Where it is:

What it is: A service to do quick, informal multiple choice tests

How does it work: There are actually two sites to work with: – This is where the teacher makes their account, and creates the questions they wish to use. There are also many question sets that other people have made available to the public. On the public sets, one thing to be aware of is that I have found a few that had errors in the answers. Public question sets generally cannot be edited.

Making Questions – Can be a drag and drop affair. If you have an image, you may either drag and drop the image onto the page, or browse to the file on your computer. Enter the text for the question. The question is designed for four answers, so enter one or more correct answers with the remainder as incorrect answers. Repeat for as many questions as you want. To start the quiz, log into your account select the quiz and play. You must project the site onto a screen. Users go to another site. – This is the site where the quiz is played. Users go to on their own connected device, and enter the game number that is being displayed on the classroom's projection screen, and his or her name (or other identifying info). Teachers can kick out any players they don't want, for example, if a student has entered an inappropriate name. When all players are registered, or at any time really, the teacher can start the play. Once the quiz has started, players can no longer be entered. Also, if a player leaves the game they cannot reenter. 

Game Play – Each question has a time limit as determined when the question was created. That question will also end early if all players answer before the time has expired. After the question is closed, the top five players, as determined by the number of correct answers, and the speed of the answer, is displayed. At the end of the game/quiz, the top five players are displayed as determined by the right answer / speed determination.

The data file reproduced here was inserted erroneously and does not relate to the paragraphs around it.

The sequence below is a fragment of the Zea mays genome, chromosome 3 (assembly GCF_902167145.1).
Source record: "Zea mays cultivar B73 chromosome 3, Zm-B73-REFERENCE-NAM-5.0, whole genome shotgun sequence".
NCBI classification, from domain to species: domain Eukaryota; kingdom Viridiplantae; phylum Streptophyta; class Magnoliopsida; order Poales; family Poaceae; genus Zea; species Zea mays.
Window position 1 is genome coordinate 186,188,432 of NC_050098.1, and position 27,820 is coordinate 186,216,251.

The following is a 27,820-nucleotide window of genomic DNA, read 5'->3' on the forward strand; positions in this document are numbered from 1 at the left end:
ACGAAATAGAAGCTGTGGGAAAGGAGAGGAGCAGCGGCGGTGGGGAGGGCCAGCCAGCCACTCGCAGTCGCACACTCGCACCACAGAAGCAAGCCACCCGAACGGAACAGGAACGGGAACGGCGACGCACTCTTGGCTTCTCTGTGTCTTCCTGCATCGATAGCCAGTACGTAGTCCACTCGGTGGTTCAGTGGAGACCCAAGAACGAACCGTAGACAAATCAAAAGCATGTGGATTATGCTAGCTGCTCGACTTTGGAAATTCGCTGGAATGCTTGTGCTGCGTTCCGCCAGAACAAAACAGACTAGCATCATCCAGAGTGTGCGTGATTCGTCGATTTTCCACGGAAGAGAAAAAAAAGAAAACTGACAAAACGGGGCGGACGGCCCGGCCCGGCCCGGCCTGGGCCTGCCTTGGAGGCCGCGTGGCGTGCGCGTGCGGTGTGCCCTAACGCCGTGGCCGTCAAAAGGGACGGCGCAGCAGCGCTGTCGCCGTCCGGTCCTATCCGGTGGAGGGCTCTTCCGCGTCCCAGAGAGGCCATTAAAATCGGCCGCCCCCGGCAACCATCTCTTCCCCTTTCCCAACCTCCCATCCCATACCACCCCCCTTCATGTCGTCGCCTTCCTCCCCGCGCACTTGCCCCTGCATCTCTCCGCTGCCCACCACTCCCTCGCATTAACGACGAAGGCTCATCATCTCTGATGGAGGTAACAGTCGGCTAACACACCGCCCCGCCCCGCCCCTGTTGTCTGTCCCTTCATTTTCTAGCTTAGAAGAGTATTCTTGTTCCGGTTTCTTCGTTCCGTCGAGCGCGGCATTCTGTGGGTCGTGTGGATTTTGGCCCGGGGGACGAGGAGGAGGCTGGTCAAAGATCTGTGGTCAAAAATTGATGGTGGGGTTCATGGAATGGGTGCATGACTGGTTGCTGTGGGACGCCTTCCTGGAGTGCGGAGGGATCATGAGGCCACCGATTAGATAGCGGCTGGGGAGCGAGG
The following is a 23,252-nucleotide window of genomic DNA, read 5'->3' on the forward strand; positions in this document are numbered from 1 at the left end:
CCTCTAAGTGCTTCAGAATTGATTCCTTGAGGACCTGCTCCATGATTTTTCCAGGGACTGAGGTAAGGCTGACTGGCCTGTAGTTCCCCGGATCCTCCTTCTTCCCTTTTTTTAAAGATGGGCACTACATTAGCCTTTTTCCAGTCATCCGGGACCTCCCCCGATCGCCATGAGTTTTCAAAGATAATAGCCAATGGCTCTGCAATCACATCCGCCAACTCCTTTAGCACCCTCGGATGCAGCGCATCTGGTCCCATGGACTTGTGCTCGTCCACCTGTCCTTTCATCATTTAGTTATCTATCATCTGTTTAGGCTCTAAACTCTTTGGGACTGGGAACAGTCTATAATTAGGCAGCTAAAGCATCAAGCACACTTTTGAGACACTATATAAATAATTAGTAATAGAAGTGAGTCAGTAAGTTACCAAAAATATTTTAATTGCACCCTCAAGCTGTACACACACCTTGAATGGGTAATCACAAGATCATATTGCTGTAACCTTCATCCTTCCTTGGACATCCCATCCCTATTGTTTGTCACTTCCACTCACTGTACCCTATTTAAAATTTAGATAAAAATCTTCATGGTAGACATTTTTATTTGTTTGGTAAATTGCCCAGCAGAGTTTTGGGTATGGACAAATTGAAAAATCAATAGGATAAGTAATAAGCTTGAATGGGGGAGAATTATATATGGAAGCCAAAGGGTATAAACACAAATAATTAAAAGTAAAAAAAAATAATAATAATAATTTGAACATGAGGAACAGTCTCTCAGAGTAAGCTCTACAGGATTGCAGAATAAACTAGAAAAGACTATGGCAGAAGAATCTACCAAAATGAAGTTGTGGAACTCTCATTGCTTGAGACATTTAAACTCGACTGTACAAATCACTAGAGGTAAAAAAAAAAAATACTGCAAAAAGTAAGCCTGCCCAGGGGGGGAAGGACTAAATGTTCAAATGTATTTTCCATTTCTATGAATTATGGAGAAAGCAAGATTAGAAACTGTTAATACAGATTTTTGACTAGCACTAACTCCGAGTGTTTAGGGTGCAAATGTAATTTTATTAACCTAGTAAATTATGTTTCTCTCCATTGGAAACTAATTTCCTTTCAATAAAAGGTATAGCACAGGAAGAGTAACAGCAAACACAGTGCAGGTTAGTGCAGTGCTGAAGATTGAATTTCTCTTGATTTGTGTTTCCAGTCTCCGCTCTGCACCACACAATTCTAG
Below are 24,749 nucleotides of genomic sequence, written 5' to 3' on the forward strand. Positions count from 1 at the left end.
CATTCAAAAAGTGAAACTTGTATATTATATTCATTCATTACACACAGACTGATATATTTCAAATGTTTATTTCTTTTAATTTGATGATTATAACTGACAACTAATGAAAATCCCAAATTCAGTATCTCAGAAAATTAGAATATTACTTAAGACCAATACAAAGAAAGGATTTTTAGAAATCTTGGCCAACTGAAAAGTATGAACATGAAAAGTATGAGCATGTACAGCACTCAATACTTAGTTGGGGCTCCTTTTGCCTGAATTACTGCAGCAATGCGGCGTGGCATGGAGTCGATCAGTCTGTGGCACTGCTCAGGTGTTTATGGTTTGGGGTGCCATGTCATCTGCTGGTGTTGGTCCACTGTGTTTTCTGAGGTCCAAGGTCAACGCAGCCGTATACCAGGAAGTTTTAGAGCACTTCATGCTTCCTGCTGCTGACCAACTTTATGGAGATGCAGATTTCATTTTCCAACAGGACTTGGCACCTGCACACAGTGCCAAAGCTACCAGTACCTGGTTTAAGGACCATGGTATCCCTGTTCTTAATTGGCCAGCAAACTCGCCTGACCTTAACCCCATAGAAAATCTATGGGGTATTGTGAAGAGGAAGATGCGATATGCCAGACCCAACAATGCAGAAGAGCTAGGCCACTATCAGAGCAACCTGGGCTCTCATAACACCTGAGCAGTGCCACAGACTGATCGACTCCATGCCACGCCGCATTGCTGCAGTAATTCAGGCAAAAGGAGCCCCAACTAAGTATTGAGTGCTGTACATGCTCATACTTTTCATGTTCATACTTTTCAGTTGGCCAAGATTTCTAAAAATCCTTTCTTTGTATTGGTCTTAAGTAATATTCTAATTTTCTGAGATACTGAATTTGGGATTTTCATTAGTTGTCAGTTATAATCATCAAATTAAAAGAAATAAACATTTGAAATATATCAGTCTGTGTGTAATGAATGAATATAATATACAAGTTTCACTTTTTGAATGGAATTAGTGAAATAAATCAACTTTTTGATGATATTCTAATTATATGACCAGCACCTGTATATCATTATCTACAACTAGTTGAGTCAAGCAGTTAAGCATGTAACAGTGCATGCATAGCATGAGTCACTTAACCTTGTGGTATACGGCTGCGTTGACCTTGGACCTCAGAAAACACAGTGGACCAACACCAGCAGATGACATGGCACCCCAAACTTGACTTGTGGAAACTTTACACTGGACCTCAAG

After the Game – Teachers can download a spreadsheet that displays the student's names, their timed scores, the un-timed scores (count of right v. wrong), as well as the individual answers for each student on every question played.

What data do they collect: Any information you enter such as name, email, questions, etc, they collect and hold. Additionally, automated information such as IP addresses, browser info, pages visited, cookie info and again, anything you add to the site. Any public information, such as questions marked public, they do not attempt to control. Other info as previously listed, may be shared and used for promotional purposes: opt out instructions will be provide.

How well does it work: In light testing, and in multiple instances where I was on the student side, I haven't seen a glitch.

How do they support the site: Currently, kahoot is running on startup money based out of Oslo, with offices in London and San Francisco. They intend on keeping the education aspect of it free, but will be creating a commercial version for non teachers which will carry fees. When this will happen, is uncertain. For more details, visit: